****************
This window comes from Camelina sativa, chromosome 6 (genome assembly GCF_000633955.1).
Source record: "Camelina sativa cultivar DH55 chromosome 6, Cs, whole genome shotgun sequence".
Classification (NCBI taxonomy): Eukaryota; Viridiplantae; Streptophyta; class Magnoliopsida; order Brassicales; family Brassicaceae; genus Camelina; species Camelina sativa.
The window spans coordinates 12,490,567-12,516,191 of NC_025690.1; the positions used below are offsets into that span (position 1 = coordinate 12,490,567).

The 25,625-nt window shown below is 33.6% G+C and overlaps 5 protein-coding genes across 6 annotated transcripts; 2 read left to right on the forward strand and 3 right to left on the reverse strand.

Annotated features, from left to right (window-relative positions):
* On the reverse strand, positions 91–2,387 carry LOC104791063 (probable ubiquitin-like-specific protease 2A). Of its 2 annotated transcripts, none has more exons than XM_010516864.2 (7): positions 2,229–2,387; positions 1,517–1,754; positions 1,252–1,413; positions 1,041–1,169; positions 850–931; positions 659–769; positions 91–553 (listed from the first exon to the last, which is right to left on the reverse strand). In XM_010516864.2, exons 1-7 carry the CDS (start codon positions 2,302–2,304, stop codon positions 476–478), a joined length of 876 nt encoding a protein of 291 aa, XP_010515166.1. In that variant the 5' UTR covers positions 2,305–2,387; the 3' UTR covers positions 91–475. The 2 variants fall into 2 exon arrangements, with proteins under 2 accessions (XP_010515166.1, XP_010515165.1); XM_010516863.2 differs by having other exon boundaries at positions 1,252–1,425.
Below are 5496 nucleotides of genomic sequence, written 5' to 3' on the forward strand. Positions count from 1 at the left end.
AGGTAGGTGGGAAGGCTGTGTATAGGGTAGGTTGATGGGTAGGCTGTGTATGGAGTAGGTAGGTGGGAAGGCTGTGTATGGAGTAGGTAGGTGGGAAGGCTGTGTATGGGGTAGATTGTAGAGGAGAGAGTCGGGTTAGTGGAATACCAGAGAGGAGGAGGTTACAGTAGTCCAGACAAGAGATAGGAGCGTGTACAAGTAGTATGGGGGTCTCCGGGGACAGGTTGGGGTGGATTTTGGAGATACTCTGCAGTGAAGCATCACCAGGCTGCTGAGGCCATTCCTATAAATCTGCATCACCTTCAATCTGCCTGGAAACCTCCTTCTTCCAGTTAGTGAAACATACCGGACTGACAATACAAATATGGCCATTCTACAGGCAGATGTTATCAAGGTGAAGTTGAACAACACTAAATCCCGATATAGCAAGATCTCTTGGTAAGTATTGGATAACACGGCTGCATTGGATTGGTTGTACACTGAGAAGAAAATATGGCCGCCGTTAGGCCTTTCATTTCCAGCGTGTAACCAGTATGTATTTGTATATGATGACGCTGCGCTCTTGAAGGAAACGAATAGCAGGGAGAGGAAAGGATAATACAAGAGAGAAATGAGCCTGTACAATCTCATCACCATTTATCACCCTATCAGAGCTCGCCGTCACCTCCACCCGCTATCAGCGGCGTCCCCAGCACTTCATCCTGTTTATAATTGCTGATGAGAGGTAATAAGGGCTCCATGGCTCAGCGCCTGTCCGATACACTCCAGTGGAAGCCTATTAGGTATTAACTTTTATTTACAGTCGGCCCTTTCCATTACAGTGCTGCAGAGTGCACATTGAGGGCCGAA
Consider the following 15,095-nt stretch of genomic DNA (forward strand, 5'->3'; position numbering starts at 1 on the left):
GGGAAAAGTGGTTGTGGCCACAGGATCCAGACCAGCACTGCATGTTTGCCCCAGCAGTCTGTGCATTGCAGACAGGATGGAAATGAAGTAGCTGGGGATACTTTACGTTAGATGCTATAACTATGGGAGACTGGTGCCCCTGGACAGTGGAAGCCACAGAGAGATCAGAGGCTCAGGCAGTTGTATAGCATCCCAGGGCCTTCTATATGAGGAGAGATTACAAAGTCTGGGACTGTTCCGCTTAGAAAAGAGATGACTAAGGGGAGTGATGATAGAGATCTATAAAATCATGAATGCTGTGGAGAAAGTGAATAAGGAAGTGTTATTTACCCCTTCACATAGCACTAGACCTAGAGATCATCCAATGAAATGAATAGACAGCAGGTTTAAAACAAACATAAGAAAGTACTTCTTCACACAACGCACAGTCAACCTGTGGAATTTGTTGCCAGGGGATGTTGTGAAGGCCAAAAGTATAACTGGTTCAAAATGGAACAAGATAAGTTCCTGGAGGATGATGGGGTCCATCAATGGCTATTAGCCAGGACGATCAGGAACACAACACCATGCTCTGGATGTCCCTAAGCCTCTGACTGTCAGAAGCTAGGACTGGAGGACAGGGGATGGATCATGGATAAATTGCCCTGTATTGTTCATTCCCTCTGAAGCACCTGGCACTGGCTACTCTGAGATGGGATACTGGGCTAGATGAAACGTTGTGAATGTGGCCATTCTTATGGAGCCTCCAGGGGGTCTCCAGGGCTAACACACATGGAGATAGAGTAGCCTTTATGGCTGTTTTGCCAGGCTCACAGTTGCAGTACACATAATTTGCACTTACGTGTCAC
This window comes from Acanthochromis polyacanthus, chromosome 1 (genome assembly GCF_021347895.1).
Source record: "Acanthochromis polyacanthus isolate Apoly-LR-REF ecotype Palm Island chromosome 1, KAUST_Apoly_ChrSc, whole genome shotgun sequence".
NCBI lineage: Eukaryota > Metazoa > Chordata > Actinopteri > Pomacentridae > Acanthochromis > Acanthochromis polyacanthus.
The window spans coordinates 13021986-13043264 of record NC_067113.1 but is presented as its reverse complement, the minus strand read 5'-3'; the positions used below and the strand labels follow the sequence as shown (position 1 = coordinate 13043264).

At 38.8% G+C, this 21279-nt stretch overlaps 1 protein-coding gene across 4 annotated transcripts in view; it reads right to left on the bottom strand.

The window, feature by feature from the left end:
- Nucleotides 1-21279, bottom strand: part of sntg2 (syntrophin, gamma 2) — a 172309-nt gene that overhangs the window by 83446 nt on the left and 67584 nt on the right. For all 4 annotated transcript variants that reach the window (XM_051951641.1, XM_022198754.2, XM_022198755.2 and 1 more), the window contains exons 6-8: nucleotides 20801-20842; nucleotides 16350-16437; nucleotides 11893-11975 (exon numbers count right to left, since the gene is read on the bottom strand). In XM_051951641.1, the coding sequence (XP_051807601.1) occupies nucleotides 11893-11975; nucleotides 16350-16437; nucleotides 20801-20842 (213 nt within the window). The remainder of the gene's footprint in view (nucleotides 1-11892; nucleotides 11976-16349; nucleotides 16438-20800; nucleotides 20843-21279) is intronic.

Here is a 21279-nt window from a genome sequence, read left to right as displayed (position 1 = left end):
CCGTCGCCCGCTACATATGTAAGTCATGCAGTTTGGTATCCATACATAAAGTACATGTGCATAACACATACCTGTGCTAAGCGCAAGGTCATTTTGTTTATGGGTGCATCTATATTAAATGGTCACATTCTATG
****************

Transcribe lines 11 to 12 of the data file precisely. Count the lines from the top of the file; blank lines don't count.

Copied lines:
GGGAAAAGTGGTTGTGGCCACAGGATCCAGACCAGCACTGCATGTTTGCCCCAGCAGTCTGTGCATTGCAGACAGGATGGAAATGAAGTAGCTGGGGATACTTTACGTTAGATGCTATAACTATGGGAGACTGGTGCCCCTGGACAGTGGAAGCCACAGAGAGATCAGAGGCTCAGGCAGTTGTATAGCATCCCAGGGCCTTCTATATGAGGAGAGATTACAAAGTCTGGGACTGTTCCGCTTAGAAAAGAGATGACTAAGGGGAGTGATGATAGAGATCTATAAAATCATGAATGCTGTGGAGAAAGTGAATAAGGAAGTGTTATTTACCCCTTCACATAGCACTAGACCTAGAGATCATCCAATGAAATGAATAGACAGCAGGTTTAAAACAAACATAAGAAAGTACTTCTTCACACAACGCACAGTCAACCTGTGGAATTTGTTGCCAGGGGATGTTGTGAAGGCCAAAAGTATAACTGGTTCAAAATGGAACAAGATAAGTTCCTGGAGGATGATGGGGTCCATCAATGGCTATTAGCCAGGACGATCAGGAACACAACACCATGCTCTGGATGTCCCTAAGCCTCTGACTGTCAGAAGCTAGGACTGGAGGACAGGGGATGGATCATGGATAAATTGCCCTGTATTGTTCATTCCCTCTGAAGCACCTGGCACTGGCTACTCTGAGATGGGATACTGGGCTAGATGAAACGTTGTGAATGTGGCCATTCTTATGGAGCCTCCAGGGGGTCTCCAGGGCTAACACACATGGAGATAGAGTAGCCTTTATGGCTGTTTTGCCAGGCTCACAGTTGCAGTACACATAATTTGCACTTACGTGTCAC
This window comes from Acanthochromis polyacanthus, chromosome 1 (genome assembly GCF_021347895.1).